What a treasure trove we found! When the black sheep of the Romanov family was exiled to Tashkent, he raided the attics of the Hermitage and brought a few (well, a few hundred) pieces with him, no doubt thinking no one back home would miss them. He went on collecting whilst he was in exile, and when it came time for his will to be read, the city of Tashkent had inherited the lot. From Raphael to Winterhalter, Canaletto to Kandinsky, the collection takes you on a quick romp through the history of Western Art from the 16th to the 20th century. Throw in some magnificent icons, a seriously good collection of decorative art pieces (including a knock-out pair of pietra dura cabinets from Florence that would be the star pieces of any museum's collection) and a who's who gallery of Romanov family portraits from Peter the Great on, and you have a collection that could hold its own against those of many far better known cities in the West.
Add to this any number of works by local artists, some seriously good and all utterly unknown outside Uzbekistan - my favourite was a tremendous portrait of a gun-toting old Revolutionary babushka - and a gallery shop stuffed full of antique textiles, jewellery and such as well as gorgeous new pieces and you know you could easily spend half a day here. I'm still kicking myself for thinking I wouldn' t bother with a photo permit this time and being so bound up with what I found on those upper floors that I didn't go back downstairs and get one. Of course, there was no catalogue and no postcards to be had either. All I have to remind me of the place is a delicious pair of tiny porcelain dolls, every detail of their dress pefect, right doen to the soles of their hand-stitched boots (photo 3).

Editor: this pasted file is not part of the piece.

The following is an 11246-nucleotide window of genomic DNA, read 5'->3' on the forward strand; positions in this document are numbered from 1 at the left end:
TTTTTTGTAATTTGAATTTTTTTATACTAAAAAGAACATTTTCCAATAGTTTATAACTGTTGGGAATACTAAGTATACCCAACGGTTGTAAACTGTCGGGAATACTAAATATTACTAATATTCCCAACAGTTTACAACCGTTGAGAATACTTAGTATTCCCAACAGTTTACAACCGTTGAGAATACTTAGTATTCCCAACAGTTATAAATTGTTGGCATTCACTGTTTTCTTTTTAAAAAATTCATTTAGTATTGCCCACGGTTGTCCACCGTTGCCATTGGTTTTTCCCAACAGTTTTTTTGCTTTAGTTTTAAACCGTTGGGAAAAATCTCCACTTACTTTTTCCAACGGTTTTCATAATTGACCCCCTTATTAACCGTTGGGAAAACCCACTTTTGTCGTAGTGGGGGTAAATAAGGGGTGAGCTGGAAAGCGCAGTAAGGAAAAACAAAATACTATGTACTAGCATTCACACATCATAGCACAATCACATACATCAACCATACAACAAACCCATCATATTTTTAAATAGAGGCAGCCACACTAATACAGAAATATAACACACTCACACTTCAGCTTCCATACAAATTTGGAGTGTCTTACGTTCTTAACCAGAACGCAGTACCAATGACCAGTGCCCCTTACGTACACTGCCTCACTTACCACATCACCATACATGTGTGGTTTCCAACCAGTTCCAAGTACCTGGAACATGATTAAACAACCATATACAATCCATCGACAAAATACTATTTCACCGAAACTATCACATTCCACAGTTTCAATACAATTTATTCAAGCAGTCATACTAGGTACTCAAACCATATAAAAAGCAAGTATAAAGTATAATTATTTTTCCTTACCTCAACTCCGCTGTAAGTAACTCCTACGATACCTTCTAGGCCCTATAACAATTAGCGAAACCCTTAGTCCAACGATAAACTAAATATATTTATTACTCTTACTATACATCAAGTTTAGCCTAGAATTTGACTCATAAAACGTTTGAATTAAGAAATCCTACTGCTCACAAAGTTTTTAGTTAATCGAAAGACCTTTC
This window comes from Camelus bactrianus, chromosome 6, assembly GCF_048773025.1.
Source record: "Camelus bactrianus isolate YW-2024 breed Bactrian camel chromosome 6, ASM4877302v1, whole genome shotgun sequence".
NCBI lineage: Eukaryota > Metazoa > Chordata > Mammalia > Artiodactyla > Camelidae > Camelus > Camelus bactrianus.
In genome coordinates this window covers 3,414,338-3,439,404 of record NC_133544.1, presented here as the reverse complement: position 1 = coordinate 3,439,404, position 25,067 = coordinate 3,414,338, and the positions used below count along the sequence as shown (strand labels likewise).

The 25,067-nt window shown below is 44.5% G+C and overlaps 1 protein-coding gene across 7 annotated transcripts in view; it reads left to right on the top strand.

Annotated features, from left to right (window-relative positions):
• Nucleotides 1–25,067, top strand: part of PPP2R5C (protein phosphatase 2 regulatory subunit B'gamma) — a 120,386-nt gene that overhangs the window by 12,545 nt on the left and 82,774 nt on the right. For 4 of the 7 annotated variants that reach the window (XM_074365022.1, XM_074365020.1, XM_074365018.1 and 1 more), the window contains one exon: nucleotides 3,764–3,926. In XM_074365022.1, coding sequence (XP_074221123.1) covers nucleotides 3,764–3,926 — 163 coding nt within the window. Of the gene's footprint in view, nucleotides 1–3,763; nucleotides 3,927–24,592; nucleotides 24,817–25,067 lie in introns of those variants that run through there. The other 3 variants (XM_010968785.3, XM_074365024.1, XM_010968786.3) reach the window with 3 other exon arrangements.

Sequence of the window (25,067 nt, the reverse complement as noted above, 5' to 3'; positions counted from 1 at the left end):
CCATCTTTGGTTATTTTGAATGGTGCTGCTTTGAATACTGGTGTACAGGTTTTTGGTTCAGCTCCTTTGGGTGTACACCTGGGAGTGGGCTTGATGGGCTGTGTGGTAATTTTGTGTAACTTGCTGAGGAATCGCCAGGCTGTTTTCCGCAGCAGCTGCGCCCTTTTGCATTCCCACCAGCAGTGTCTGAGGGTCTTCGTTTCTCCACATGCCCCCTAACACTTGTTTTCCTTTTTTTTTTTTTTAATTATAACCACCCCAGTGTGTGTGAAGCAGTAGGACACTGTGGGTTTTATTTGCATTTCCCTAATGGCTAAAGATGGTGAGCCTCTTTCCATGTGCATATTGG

If time allows (and it should), wander around outside of Chorsu bazaar. Just behind the big dome, across the street, is a little mosque, surrounded by a fence. Kids play inside and are more than willing to open the gate and show you the inside (for no fee, BTW, but just a smile). It is heavily renovated, but in its sobriety very beautiful. Nice wooden carved pillars support an entrance hall, which leads into the prayer room.
A bit more to the northeast of the bazaar is a very strange building (pic 1), round in shape and almost like a snail with the ramp leading in spirals to the top. It is worth going upstairs, although it costs 500 som. The view from the top is exceptional !
Inside the building is a show or exhibition of artwork. But even if you won’t plan to buy something (it is expensive), try and ask the gatekeepers to let you peek inside – the cupola is over and over decorated with muqarnas (pic 5).
Update, March 25, 2008:
Thanks to VTer Vadim, he told me more about this building. This is what he wrote:
It's actually an museum of children artwork, it's near chorsu and opposite to the National Dress Gallery of Uzbekistan. It was build recently, and mostly sponsored by the one of the presidential family members, as I heard.
Approx. 200 m northeast, on a traffic island, you’ll see a rectangular building with blue cupola, which is a shopping centre, but of very exclusive design and goods. Beautiful doors lead into a very elaborate interior, but forget shopping there, prices might be quite “western”. In the lower level is a grocery store, just in case you need to fill up your water bottles.
Side note: I was looking it up on Google Earth, and to my amazement, it is not finished in the version, available Jan. 2007. Well, now GE is never up-to-exact-date, but still mostly not older than 2 years. So it must be brandnew, same as the snail building.